Claire Thiele, Teamsters Local 320

Testimony of Claire Thiele

Board of Regents Public Forum on the University Budget

June 12, 2015

Cancer. Heart disease. Diabetes. These diseases, and a host of others, affect everyone, young and old, rich and poor. And treatments for all of these diseases have been found thanks to research conducted on animals. My name is Claire Thiele, and I am a lab animal attendant here at the U and a member of Teamsters local 320. I am responsible for the ethical maintenance and care of a variety of animals, following strict guidelines that vary greatly between species, labs, and projects. By providing animal husbandry services, we allow researchers to focus on finding cures, and high animal care standards are vital to ensure that the data obtained is reliable and reproducible. But my colleagues and I find ourselves understaffed and underpaid. My department is currently trying to fill nine job openings, which represents twelve percent of our workforce. If our work isn’t done properly, it not only hurts the animals but jeopardizes months or years of potentially lifesaving research, and next week we have a major inspection that we need to pass to keep our accreditation.

The work we do is physically, mentally, and emotionally taxing, and essential to the research done at the U. Yet we are among the lowest paid of the frontline staff here. We make under fifteen dollars an hour on average, and that encourages our best employees to seek higher paying jobs as soon as they can. Meanwhile my remaining coworkers and I covet our weekend overtime shifts, because without them we couldn’t cover our bills. Many of my colleagues have second jobs too, working part time in the evenings before finally getting home thirteen hours or more after they left. For me, my most modest dreams have been put on hold. Marriage, family, and home ownership are not in the question when you’re cutting a 1998 Mazda protégé out of your budget on the advice of your financial planner.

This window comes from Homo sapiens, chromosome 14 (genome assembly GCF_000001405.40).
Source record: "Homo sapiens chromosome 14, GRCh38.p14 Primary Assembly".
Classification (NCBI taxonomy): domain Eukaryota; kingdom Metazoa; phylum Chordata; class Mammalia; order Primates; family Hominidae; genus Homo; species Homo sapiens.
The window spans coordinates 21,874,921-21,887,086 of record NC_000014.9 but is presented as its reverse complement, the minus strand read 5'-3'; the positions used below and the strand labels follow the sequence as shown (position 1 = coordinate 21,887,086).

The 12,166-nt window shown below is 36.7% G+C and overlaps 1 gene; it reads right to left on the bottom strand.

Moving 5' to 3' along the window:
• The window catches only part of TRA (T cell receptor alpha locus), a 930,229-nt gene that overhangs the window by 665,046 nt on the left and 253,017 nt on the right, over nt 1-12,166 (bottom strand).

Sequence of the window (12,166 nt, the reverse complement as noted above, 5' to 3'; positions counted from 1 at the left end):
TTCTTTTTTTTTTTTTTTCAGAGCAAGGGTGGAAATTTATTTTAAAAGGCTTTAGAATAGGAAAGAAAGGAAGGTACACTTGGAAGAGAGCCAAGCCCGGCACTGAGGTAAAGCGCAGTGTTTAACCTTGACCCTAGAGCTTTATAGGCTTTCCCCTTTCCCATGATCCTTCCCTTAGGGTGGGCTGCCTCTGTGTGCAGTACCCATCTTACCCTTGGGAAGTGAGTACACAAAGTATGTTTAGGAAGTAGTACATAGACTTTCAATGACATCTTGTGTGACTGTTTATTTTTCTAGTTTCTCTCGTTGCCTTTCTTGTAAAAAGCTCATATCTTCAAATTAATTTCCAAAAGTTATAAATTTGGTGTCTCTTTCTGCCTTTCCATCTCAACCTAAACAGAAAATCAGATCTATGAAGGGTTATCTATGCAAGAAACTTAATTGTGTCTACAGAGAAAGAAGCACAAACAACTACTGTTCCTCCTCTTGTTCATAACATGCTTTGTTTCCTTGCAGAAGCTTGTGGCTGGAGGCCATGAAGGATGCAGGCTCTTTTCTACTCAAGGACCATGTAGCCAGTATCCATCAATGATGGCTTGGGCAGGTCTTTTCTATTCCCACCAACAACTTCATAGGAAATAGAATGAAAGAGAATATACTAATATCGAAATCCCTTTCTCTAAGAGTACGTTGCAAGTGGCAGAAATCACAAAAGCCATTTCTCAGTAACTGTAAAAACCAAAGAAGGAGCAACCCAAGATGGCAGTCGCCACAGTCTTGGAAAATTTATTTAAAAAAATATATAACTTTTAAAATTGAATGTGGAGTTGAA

A strong research program brings prestige to the university, attracts higher caliber students, and attracts researchers and their grant money. The U is making many investments in becoming a stronger research institution, putting up new buildings with state of the art laboratory equipment. The university presumably seeks to attract world class researchers, but I ask that they not forget the value of the frontline staff serving those researchers. Underestimating our value is a disservice to the RAR employees, to the researchers, to the animals, and it’s a disservice to the good reputation of this institution. In an email received by all faculty staff and students yesterday, President Kaler said that the daily contributions of faculty and staff make us among the very best research institutions in the nation. I completely agree, but in order for that to continue, we need to be compensated fairly.